And this takes me right back to the Eden Project and how our desperate search for Magical Other which shifts from parent, to spouse, to work, to authority, to religion and to leaders who have all the answers can never give us what we so desperately search. By projecting to an Other, out these somewhere, we only find a response of silence for that Other who has the answers is found within our psyche. We can express it in art, in music, in dance, in work, in prayer, in so many countless ways – but, can only connect with it within our psyche. Waiting for the world to respond leaves us desperate and abandoned in the returning silence which only tells us that we haven’t been heard or that we are undeserving of being heard or that we are a figment of our own imagination. And, in response to the deafening silence we crash.
We crash and that could be the best thing that has ever happened to us. As Carotenuto has said, “paralyzing in part and in part propelling.” Propelling us to act. The old expression comes to life, “when you find yourself at the bottom, the only way left is to go up.” We are forced to either give up and call it quits, or to begin to fight back to win our soul and our meaning for existence.
It has been a while since my last post. There is no “good” reason for the delay other than to say that my head, heart and spirit were lacking. Sometimes it is just enough to wake up, make required connections with the outer world and then just go blank.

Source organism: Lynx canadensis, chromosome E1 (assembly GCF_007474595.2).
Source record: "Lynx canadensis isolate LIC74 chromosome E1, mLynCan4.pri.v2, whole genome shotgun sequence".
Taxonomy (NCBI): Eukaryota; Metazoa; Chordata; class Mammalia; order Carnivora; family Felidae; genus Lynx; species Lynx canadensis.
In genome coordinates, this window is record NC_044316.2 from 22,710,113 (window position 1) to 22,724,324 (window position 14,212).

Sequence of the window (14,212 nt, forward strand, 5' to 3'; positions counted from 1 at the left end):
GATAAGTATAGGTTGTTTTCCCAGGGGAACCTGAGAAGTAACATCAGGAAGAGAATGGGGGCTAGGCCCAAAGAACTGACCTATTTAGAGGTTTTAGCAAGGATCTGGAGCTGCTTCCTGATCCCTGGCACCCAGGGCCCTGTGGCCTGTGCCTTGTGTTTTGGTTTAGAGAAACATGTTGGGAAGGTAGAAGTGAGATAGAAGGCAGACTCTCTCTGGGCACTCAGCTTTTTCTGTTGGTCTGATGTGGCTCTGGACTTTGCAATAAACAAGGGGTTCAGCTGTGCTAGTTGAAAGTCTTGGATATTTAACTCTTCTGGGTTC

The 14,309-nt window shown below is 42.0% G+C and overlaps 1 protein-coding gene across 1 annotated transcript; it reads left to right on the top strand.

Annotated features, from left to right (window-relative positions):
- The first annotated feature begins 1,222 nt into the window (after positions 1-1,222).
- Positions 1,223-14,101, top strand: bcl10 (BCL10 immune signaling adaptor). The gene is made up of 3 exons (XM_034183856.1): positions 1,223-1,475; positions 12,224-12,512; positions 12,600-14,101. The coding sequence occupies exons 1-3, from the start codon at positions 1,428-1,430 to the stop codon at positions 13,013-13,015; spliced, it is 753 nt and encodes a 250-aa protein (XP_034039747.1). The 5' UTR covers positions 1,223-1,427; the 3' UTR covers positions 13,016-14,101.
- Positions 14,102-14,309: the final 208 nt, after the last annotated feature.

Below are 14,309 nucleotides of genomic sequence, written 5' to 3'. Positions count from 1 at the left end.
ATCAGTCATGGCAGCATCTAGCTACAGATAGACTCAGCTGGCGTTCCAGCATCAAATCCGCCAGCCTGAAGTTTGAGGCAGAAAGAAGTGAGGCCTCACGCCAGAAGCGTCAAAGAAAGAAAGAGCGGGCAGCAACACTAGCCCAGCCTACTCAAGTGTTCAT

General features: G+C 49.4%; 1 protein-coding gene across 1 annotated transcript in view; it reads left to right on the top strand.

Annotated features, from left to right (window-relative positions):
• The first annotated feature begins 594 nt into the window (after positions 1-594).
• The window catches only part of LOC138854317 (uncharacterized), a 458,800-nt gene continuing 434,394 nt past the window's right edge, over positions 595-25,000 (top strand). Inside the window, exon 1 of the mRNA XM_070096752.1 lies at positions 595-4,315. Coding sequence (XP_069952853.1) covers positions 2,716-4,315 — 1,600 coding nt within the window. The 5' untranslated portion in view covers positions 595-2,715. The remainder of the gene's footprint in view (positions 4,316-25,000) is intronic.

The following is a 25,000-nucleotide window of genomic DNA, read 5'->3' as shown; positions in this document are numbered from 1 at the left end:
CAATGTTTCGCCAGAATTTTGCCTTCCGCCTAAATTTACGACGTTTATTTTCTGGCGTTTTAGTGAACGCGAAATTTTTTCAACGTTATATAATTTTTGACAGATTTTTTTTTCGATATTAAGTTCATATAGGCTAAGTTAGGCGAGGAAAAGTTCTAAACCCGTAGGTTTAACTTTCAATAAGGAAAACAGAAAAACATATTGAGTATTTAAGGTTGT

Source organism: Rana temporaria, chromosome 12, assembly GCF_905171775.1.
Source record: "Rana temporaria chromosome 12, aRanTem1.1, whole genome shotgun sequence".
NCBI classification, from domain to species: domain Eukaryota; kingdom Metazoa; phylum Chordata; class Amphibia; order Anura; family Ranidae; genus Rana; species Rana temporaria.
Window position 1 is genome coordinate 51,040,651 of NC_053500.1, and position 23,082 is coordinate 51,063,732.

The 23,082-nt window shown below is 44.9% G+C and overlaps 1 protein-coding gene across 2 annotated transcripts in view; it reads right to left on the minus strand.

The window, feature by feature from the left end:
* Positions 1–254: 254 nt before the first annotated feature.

This has been my story for much of April as anyone who reads here regularly will have noticed. Usually I write almost every day. It goes with the practice of reading, taking photos, playing music, meditation and taking care of the body. Yet, there are times when it seems all that one can do is breathe and wait for something to shift. Breathing is the issue, and that issue is mirrored by a resurgence of my seasonal allergies which has me again taking allergy medications which leave me in a bit of a zombie state from time to time.
Today, I changed residences in Calgary. Today my wife returned to our home in Saskatchewan after six days in Calgary with me. Perhaps today will be that shift that is needed, that I have been waiting for. It is raining and puddles are growing, the spring melt has now built small soggy ponds – all signs that spring and new life are here. Now, to see if that new life manifests in waking up and investing in becoming more present.
Tonight I head out for week four of the five week seminar which is focusing on James Hollis’ book, The Eden Project. I will leave much of the “settling in” process to tomorrow as I figure out what is missing and what I need to purchase to begin to treat this new basement suite as my sanctuary. And then, on the weekend I am taking part in Michael Conforti’s workshop with respect to dreams here in Calgary. It is time for me to leave the lethargy and claim my own space in life.
I have always been drawn to feathery scenes involving nature, a face of nature that is gentle in comparison to the pounding waves of a rough surf. There is a sense of peacefulness, a sense of sleeping and dreaming. But the image also points to death as well as rebirth; both co-exist.